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Old 06-25-2015, 03:02 PM   #11
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Quote:
Originally Posted by JourneymanBrian View Post
Ive heard a lot of people using shellac primer here, which i had never heard of before. Here in Germany shellac is almost only used on old furniture or on musical instruments.

As I gather, north americans use it as a stain blocker, which makes sense given water-soluble stains cant get through alcohol-soluble shellac.

As alcohol is the only solvent in it, it also sounds much more environmentally friendly.

But on Zinsser BINs data sheet it says it does not breathe i.e. has no water vapor permeability.

Is that not a huge problem regarding mold, or expansion/contraction of wood?
or is it just only used on surfaces where this is not an issue?

Im thinking of trying out zinsser bin, thats why im asking.
Hey Brian...

If you've never used shellac before, be aware there is a slight learning curve to the application of shellac vs. oil base or latex coatings. It rolls OK, but is awful thin, so spatter can be a headache...it brushes well & sprays beautiful (as long as you don't put it on too heavy). Shellac also dries fast - very fast. ...And Zinsser BIN is a pigmented shellac (not clear). As chrisn will surely come along and mention, the smell will knock you stupid if you're around 'em too long, but those fumes dissipate fairly quickly - but still make sure you have adequate ventillation during use.

Zinsser BIN is a great primer, sealer and stain-blocker, and works on a greater number of stains than do either oil or latex stain blockers. And, of course, one of the greatest advantages to shellac is that it is a non-reactive coating, requiring only solvent evaporation to thoroughly dry and cure. BIN works great on wood, but better on varnished, or previously painted wood, for the very reasons of vapor transmission that you mentioned earlier. If you apply it to larger wood surfaces, such as doors that may not have been sealed completely, the expansion and contraction of the door will cause the film to craze significantly (but won't lose adhesion). BIN also has advantage on certain substrates because of shellac's phenomenal level of adhesion to glossy, slick surfaces unlike any other resin type, including acrylics.

In my opinion, BIN is still the best product for use in fire restoration and water damage issues. Unfortunately, BIN has suffered in popularity due to rapid price increases, sporadic availability of product, and less expensive stain killing alternatives. Zinsser has just recently introduced a water-borne synthetic shellac that seems to have many of the same characteristics as the regular BIN (without the noxious fumes).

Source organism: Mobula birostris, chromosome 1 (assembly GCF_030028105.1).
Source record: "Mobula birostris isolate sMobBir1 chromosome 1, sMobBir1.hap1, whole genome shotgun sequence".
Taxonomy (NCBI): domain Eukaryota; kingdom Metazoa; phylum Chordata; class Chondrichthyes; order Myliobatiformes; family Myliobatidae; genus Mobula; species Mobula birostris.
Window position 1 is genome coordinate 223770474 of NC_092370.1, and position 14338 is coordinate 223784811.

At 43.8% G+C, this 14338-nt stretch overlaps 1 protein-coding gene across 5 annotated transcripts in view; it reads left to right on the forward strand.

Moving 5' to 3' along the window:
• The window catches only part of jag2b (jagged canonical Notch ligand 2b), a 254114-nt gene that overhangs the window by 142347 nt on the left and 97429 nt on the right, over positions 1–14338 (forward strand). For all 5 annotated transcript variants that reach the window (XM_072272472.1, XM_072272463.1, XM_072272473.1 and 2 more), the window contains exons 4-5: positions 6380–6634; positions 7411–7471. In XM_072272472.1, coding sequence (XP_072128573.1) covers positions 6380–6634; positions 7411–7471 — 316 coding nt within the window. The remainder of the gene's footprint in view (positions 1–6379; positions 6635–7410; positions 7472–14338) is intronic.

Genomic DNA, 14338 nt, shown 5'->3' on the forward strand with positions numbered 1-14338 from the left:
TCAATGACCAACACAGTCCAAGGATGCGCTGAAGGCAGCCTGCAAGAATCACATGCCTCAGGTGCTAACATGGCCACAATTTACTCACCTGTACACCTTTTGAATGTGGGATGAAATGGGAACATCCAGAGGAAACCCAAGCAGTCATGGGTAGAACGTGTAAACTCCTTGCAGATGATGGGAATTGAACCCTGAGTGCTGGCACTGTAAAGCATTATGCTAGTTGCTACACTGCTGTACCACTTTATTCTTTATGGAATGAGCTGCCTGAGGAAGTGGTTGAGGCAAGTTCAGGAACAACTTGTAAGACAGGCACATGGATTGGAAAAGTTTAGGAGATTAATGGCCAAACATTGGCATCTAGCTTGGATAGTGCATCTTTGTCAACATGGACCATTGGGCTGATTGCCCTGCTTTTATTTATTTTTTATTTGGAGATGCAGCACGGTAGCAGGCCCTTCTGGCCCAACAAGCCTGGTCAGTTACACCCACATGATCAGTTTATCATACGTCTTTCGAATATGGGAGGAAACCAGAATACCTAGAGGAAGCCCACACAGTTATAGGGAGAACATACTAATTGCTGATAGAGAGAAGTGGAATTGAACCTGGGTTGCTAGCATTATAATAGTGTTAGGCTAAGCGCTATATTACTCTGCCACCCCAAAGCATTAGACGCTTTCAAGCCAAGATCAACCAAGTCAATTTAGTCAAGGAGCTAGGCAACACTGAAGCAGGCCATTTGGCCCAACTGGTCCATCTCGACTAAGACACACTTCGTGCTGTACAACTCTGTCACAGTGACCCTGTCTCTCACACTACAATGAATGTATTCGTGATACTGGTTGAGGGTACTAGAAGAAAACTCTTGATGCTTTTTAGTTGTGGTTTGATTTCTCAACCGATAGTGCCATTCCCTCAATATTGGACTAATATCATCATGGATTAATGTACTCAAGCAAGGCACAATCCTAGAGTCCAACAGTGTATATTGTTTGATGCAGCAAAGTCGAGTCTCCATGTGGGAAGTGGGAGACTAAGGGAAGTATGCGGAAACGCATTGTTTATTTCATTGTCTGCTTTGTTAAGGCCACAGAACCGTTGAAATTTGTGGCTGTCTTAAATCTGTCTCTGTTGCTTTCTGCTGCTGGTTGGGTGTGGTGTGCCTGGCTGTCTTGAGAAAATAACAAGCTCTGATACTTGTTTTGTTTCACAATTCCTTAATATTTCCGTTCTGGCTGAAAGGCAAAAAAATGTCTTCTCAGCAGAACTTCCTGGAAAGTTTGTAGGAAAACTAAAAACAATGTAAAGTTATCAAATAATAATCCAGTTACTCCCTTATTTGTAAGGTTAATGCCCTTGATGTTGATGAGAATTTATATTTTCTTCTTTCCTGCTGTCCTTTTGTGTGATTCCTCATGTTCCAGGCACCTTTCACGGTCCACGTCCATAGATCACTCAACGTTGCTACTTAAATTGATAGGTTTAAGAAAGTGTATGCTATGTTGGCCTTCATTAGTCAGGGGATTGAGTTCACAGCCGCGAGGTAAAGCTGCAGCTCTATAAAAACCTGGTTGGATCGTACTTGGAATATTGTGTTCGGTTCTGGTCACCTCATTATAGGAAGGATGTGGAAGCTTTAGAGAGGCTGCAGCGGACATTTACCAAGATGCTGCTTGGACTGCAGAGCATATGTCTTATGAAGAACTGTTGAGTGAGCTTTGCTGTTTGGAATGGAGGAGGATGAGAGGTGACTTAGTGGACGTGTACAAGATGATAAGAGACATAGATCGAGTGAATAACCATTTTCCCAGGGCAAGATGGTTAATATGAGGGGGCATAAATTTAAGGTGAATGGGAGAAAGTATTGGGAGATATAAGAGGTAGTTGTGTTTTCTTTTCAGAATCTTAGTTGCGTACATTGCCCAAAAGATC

In this industry, contractors seem to either love or hate the product... personally, I think it's a great product for use in difficult areas relating to adhesion or bleeding stain issues. It is probably a little too expensive to use as your everyday, universal primer, though. I have no idea whether that answered, or even addressed, your questions and concerns, but good luck and let us know what you decide to do.

Last edited by Ric; 06-25-2015 at 03:05 PM..
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Old 06-25-2015, 04:51 PM   #12
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thanks, Ric that is very helpful
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Old 06-25-2015, 06:02 PM   #13
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thanks, Ric that is very helpful
He is a very helpful guy
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Old 06-25-2015, 06:47 PM   #14
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I never used it on exterior, and I recall someone mentioning that they had issues when he used it on exterior knots. Do you ever have issues with it when used on exteriors?
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Old 06-25-2015, 07:05 PM   #15
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It's not for knots.I tell you not.Does a pretty knotty job of this.I'm a Zinsser fan but lacks hiding power.On todays pine lumber you can spot three to four coats over the knots allowing sufficient drying times and apply a top quality primer and two finish coats and over a short time will rear its ugly head once again! Shellac has it's place but slacks in this department.If it were "knot" so I would tell you.